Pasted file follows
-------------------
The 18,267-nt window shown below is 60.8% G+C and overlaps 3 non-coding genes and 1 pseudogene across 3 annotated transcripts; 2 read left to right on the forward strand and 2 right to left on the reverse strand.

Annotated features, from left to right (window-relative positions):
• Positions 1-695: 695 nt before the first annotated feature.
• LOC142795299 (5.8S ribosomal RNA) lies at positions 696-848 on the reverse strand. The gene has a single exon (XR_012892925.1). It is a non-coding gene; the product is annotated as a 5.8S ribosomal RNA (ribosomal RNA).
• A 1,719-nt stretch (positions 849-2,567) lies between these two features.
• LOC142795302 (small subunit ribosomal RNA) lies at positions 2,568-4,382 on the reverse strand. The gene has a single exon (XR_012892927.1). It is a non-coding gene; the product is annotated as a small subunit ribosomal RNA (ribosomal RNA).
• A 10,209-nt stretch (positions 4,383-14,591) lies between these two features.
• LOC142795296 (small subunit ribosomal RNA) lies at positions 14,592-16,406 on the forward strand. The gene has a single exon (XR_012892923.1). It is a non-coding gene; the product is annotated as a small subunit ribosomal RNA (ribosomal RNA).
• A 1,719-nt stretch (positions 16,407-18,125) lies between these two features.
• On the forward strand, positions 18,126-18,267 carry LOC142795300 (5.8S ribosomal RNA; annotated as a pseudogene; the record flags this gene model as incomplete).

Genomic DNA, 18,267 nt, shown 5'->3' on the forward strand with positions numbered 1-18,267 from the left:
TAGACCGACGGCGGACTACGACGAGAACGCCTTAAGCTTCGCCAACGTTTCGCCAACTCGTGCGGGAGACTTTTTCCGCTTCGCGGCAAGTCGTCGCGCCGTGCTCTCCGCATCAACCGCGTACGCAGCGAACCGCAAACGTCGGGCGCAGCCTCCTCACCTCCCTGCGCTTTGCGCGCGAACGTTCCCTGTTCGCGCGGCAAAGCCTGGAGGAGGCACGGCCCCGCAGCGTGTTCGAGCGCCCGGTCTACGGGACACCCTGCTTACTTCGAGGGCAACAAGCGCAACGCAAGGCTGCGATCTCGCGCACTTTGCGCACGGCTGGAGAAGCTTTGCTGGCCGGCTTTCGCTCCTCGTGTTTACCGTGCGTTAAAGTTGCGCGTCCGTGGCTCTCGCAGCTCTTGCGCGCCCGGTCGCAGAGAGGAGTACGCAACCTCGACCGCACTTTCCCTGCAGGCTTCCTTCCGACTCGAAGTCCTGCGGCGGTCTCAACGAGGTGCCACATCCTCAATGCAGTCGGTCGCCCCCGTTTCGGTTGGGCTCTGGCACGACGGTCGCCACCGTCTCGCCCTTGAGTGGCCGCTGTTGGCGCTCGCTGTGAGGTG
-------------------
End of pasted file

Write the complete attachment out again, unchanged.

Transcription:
The 18,267-nt window shown below is 60.8% G+C and overlaps 3 non-coding genes and 1 pseudogene across 3 annotated transcripts; 2 read left to right on the forward strand and 2 right to left on the reverse strand.

Annotated features, from left to right (window-relative positions):
• Positions 1-695: 695 nt before the first annotated feature.
• LOC142795299 (5.8S ribosomal RNA) lies at positions 696-848 on the reverse strand. The gene has a single exon (XR_012892925.1). It is a non-coding gene; the product is annotated as a 5.8S ribosomal RNA (ribosomal RNA).
• A 1,719-nt stretch (positions 849-2,567) lies between these two features.
• LOC142795302 (small subunit ribosomal RNA) lies at positions 2,568-4,382 on the reverse strand. The gene has a single exon (XR_012892927.1). It is a non-coding gene; the product is annotated as a small subunit ribosomal RNA (ribosomal RNA).
• A 10,209-nt stretch (positions 4,383-14,591) lies between these two features.
• LOC142795296 (small subunit ribosomal RNA) lies at positions 14,592-16,406 on the forward strand. The gene has a single exon (XR_012892923.1). It is a non-coding gene; the product is annotated as a small subunit ribosomal RNA (ribosomal RNA).
• A 1,719-nt stretch (positions 16,407-18,125) lies between these two features.
• On the forward strand, positions 18,126-18,267 carry LOC142795300 (5.8S ribosomal RNA; annotated as a pseudogene; the record flags this gene model as incomplete).

Genomic DNA, 18,267 nt, shown 5'->3' on the forward strand with positions numbered 1-18,267 from the left:
TAGACCGACGGCGGACTACGACGAGAACGCCTTAAGCTTCGCCAACGTTTCGCCAACTCGTGCGGGAGACTTTTTCCGCTTCGCGGCAAGTCGTCGCGCCGTGCTCTCCGCATCAACCGCGTACGCAGCGAACCGCAAACGTCGGGCGCAGCCTCCTCACCTCCCTGCGCTTTGCGCGCGAACGTTCCCTGTTCGCGCGGCAAAGCCTGGAGGAGGCACGGCCCCGCAGCGTGTTCGAGCGCCCGGTCTACGGGACACCCTGCTTACTTCGAGGGCAACAAGCGCAACGCAAGGCTGCGATCTCGCGCACTTTGCGCACGGCTGGAGAAGCTTTGCTGGCCGGCTTTCGCTCCTCGTGTTTACCGTGCGTTAAAGTTGCGCGTCCGTGGCTCTCGCAGCTCTTGCGCGCCCGGTCGCAGAGAGGAGTACGCAACCTCGACCGCACTTTCCCTGCAGGCTTCCTTCCGACTCGAAGTCCTGCGGCGGTCTCAACGAGGTGCCACATCCTCAATGCAGTCGGTCGCCCCCGTTTCGGTTGGGCTCTGGCACGACGGTCGCCACCGTCTCGCCCTTGAGTGGCCGCTGTTGGCGCTCGCTGTGAGGTG